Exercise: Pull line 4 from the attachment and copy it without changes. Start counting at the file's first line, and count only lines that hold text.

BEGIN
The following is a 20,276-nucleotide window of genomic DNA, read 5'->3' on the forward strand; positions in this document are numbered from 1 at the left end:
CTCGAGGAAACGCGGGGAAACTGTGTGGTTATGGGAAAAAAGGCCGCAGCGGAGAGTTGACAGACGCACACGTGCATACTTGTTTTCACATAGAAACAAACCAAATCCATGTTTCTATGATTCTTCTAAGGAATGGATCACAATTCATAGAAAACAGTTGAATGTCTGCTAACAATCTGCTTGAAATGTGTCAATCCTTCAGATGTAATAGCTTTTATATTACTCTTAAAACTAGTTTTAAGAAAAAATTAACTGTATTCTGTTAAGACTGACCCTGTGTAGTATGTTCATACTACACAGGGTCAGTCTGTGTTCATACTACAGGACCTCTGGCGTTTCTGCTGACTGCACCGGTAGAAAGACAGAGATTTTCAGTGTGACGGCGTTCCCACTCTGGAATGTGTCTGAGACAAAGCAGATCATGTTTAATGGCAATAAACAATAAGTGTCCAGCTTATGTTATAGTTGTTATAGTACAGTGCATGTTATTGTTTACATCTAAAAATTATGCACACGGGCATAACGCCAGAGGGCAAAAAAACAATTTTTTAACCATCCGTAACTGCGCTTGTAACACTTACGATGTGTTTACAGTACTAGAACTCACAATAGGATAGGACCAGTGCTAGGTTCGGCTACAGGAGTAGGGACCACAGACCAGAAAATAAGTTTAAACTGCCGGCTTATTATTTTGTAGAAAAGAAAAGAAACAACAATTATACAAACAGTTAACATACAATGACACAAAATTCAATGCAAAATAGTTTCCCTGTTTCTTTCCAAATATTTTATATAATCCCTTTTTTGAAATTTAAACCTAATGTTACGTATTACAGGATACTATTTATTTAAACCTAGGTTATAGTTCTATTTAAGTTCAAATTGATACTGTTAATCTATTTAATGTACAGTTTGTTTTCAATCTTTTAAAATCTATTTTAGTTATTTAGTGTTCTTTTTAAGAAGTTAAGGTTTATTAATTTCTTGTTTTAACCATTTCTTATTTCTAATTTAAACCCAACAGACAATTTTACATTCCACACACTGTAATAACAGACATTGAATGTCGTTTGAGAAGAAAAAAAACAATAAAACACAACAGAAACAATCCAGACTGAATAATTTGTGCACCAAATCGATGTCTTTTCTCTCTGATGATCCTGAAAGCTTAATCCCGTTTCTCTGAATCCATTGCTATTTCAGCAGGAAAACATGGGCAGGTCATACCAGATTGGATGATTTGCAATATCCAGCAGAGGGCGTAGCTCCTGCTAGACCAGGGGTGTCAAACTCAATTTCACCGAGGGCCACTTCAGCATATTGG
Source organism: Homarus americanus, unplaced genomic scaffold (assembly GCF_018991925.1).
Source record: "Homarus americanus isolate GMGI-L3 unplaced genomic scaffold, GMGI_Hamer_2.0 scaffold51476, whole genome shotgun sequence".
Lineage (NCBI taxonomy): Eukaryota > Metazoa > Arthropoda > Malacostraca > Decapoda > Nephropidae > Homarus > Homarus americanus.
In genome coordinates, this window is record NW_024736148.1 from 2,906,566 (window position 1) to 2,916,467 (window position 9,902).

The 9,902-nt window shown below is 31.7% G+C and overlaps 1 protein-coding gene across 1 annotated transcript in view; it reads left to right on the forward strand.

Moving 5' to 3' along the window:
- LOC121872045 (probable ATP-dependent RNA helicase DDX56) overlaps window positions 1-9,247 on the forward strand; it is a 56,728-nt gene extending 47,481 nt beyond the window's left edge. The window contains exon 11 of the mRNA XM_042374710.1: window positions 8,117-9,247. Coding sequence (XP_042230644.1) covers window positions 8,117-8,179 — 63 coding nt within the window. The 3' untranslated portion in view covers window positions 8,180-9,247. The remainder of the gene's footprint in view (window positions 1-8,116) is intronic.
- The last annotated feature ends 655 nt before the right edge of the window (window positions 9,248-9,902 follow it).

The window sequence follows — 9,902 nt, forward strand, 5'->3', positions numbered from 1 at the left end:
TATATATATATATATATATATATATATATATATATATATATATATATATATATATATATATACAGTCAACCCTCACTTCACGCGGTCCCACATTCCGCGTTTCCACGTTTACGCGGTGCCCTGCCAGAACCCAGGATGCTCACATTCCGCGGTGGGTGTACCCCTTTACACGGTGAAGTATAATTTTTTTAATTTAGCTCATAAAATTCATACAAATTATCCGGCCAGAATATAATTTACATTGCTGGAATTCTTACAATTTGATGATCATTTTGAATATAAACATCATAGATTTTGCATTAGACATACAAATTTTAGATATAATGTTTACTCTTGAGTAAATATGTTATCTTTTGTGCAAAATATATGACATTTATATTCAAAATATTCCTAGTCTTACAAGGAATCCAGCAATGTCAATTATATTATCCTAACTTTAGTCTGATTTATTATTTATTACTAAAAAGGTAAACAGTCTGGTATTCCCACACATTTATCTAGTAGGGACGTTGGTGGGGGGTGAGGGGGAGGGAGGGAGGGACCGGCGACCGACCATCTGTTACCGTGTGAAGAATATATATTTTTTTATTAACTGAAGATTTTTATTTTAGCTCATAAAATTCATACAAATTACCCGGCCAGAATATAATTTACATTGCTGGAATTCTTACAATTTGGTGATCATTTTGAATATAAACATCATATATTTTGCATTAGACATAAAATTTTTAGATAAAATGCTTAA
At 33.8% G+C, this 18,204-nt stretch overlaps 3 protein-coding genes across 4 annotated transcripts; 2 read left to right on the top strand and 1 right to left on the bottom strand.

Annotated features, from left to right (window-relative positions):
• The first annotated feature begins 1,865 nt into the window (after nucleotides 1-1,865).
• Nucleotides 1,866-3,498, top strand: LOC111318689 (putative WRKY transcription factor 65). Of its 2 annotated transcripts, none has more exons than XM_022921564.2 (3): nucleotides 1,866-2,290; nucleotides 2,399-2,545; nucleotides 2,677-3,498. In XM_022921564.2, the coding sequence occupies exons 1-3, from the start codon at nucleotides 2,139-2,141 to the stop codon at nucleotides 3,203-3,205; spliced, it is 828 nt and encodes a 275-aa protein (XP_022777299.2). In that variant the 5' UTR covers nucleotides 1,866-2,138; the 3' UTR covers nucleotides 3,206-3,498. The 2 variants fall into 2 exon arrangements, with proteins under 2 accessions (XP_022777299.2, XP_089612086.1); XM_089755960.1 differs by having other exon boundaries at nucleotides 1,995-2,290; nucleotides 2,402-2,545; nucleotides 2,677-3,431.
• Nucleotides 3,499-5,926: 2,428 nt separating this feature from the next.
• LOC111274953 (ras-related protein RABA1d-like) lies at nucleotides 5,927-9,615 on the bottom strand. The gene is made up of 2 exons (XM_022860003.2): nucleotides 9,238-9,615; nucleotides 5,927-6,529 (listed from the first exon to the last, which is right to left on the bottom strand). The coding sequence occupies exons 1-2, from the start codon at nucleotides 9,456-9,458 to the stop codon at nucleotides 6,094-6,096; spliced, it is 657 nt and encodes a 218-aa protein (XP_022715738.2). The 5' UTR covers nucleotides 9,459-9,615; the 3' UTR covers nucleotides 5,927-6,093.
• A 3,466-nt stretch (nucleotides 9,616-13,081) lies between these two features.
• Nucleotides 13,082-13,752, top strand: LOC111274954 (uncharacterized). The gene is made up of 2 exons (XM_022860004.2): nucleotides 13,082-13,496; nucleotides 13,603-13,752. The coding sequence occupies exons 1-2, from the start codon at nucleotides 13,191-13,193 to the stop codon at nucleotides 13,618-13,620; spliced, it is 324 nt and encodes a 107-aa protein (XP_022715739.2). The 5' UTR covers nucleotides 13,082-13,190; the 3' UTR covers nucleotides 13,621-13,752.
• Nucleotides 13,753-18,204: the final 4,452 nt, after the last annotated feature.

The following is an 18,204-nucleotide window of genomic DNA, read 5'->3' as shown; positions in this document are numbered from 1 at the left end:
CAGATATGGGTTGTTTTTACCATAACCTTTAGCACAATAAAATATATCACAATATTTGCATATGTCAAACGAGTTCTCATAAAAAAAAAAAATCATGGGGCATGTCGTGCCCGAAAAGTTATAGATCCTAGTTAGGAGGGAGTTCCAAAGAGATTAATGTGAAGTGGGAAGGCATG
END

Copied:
Source record: "Homarus americanus isolate GMGI-L3 unplaced genomic scaffold, GMGI_Hamer_2.0 scaffold51476, whole genome shotgun sequence".